Globalisation from below
Blogging from the World Social Forum for New Internationalist
The global justice movement has no a magic potion. What it does have is the World Social Forum in the Southern Brazilian state of Rio Grande de Sul. This global gathering of social movements met this week to discuss plural, diverse alternatives to the single neoliberal model.
At the World Economic Forum in New York, corporate and political bosses swan around the Waldorf Astoria Hotel plotting the future of corporate globalization. At the same time in Porto Alegre, Brazil, tens of thousands of activists from around the world gather for the World Social Forum to carry on the process of ‘globalization from below’. NI co-editor Katharine Ainger reports on another world currently under construction.
‘I have here a magic potion given to me by a great magician of the Amazon. It has marvelous properties and can work miracles,’ says Durito the beetle, taking a bottle of sherry out from under his shell.
I ask: ‘And if you take this potion, will it enable you to understand neoliberalism and construct an intelligent alternative?’
This is a tale by Zapatista spokesperson Subcomandante Marcos, gently parodying the radical inability to propose a single, programmatic alternative to capitalism – and also the totalitarian desire to create one. The global justice movement has no such magic potion. What it does have is the World Social Forum in the Southern Brazilian state of Rio Grande de Sul. This global gathering of social movements met this week to discuss plural, diverse alternatives to the single neoliberal model.
After the death of a protester in Genoa and the attacks of the 11 September, commentators were quick to declare the movement dead. Major protests against the World Bank scheduled for Washington on 30 September were scaled down; the World Trade Organization avoided a re-run of the debacle in Seattle by launching a new trade round in Qatar, where there was no right to democratic protest. The definition of a terrorist is becoming daily more elastic, and these have been dangerous times for dissent.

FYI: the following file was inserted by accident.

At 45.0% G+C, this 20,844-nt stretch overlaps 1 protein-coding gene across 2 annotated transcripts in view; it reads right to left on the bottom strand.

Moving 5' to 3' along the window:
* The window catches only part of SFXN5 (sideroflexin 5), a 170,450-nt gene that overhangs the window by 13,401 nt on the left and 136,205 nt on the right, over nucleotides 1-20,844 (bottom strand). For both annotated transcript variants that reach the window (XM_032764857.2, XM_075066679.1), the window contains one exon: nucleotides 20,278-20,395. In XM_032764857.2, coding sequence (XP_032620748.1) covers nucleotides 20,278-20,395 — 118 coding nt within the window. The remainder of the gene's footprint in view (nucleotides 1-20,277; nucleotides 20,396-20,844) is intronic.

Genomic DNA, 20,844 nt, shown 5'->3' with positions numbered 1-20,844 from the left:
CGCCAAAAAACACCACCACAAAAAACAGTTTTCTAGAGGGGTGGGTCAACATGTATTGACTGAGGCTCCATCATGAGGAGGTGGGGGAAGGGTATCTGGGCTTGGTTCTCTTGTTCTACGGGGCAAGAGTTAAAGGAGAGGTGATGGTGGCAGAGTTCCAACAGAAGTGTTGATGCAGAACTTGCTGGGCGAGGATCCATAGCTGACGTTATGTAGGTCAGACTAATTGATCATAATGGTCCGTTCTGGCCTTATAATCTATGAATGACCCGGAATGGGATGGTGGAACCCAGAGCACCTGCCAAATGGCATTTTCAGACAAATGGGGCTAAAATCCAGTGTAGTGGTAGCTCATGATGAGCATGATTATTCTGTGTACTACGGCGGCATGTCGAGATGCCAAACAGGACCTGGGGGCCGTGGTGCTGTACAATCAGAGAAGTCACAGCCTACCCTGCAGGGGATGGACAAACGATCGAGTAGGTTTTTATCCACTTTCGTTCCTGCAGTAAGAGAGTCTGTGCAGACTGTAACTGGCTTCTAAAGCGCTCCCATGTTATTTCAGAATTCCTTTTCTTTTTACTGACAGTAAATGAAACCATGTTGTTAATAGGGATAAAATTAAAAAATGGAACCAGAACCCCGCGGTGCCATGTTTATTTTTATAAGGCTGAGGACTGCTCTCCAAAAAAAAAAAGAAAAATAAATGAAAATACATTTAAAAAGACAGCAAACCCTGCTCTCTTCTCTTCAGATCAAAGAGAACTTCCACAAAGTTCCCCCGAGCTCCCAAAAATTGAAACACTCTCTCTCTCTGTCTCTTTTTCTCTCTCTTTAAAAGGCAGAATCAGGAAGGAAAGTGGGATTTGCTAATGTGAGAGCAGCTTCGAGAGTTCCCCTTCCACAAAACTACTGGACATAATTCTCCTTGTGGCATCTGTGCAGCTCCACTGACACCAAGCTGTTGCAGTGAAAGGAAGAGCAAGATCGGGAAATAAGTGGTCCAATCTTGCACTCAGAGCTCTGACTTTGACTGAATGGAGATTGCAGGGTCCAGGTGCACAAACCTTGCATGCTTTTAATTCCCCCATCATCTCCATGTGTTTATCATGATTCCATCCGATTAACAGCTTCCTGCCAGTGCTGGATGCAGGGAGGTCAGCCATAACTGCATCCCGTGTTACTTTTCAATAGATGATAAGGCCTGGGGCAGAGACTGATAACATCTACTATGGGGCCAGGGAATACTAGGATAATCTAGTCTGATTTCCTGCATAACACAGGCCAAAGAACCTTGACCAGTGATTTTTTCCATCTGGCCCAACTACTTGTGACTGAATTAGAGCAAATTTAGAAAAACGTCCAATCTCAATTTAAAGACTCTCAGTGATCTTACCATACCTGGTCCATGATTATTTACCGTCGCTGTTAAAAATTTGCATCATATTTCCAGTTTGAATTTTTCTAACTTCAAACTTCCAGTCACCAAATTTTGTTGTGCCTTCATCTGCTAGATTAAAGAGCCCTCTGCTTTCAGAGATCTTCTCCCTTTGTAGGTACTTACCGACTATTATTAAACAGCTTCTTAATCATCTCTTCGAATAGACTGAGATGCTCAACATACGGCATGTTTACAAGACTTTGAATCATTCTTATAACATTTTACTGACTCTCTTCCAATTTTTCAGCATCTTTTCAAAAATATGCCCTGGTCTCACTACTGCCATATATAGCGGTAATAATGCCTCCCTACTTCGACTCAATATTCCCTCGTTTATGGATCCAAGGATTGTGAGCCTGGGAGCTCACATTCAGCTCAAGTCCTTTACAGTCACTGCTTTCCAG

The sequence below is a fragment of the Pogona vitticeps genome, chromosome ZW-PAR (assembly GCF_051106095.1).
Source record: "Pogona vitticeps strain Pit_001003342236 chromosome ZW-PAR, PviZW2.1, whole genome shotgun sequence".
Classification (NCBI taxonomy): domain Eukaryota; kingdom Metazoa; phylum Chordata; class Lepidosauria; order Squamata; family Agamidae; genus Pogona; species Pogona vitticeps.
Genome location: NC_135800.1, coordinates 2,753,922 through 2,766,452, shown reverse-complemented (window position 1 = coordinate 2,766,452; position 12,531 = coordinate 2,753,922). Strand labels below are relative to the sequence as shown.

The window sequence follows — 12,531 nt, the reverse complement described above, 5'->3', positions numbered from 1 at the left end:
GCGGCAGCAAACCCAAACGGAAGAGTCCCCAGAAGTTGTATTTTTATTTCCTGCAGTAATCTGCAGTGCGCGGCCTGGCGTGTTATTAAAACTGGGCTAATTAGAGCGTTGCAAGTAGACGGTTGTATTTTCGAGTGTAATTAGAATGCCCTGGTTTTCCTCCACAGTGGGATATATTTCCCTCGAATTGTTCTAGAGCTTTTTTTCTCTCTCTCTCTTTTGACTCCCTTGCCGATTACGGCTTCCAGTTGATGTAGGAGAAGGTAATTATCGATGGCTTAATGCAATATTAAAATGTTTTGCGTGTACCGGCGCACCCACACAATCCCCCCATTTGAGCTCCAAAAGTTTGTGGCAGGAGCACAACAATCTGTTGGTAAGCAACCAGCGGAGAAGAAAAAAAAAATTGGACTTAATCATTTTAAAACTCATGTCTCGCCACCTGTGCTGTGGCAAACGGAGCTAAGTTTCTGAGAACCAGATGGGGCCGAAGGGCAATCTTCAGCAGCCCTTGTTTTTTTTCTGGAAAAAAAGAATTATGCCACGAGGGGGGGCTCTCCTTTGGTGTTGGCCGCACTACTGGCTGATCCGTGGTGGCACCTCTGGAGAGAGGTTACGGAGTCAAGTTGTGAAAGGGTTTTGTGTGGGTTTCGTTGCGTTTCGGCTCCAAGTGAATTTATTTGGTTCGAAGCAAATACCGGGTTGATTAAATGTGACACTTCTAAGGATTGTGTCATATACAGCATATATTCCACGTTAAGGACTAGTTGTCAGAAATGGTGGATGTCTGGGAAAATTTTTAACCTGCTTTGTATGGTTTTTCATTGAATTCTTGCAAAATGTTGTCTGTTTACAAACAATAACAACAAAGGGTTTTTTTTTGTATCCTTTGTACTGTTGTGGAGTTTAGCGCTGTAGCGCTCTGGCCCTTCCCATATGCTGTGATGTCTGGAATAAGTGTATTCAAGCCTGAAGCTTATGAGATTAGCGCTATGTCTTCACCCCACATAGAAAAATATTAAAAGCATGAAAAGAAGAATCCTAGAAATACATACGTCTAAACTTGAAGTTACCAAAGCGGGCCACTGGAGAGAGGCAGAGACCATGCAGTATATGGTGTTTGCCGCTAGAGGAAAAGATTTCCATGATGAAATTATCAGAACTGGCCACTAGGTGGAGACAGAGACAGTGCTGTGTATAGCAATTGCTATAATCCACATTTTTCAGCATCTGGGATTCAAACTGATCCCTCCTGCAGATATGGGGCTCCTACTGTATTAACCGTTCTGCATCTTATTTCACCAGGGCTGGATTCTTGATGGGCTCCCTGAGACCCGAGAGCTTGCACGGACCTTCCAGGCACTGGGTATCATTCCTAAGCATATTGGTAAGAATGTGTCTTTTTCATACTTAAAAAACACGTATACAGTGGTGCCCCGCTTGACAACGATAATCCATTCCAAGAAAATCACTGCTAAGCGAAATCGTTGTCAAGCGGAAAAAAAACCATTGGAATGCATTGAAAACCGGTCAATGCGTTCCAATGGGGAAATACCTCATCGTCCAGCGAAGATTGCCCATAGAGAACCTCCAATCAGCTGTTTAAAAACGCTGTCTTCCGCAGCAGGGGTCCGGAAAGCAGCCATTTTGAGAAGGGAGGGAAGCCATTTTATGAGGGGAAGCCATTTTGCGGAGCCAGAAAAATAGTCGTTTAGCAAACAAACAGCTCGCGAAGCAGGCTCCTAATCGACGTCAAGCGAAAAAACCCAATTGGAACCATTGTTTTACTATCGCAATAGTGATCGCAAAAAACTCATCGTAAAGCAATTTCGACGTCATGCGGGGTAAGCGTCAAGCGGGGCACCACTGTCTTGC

But rumours of the movement’s demise have been greatly exaggerated. The movement hasn’t died – it has grown up. According to the final, mind-boggling conference registration count, eighty thousand participants from 131 countries descended on the city of Porto Alegre for the World Social Forum this week. Also this week, twelve thousand protesters in New York successfully navigated their toughest political landscape yet, facing NYPD’s finest to take their message to the corporate leaders at the parallel events of the World Economic Forum. Doing what the press-police nexus had least predicted, they protested non-violently with discipline and wit, carrying slogans such as: ‘We are all Argentina. You are all Enron.’
And this week the movement was setting the terms of the debate. James Wolfensohn, head of the World Bank, wooed and was summarily refused entry to the World Social Forum. The CEOs, meeting inside the Waldorf, in New York were stumbling over themselves to adopt the language of social responsibility. The Porto Alegre meeting is setting the terms of debate because it is the only global forum able to talk about the fact that people around the world are fighting for their economic, and not just political, suffrage.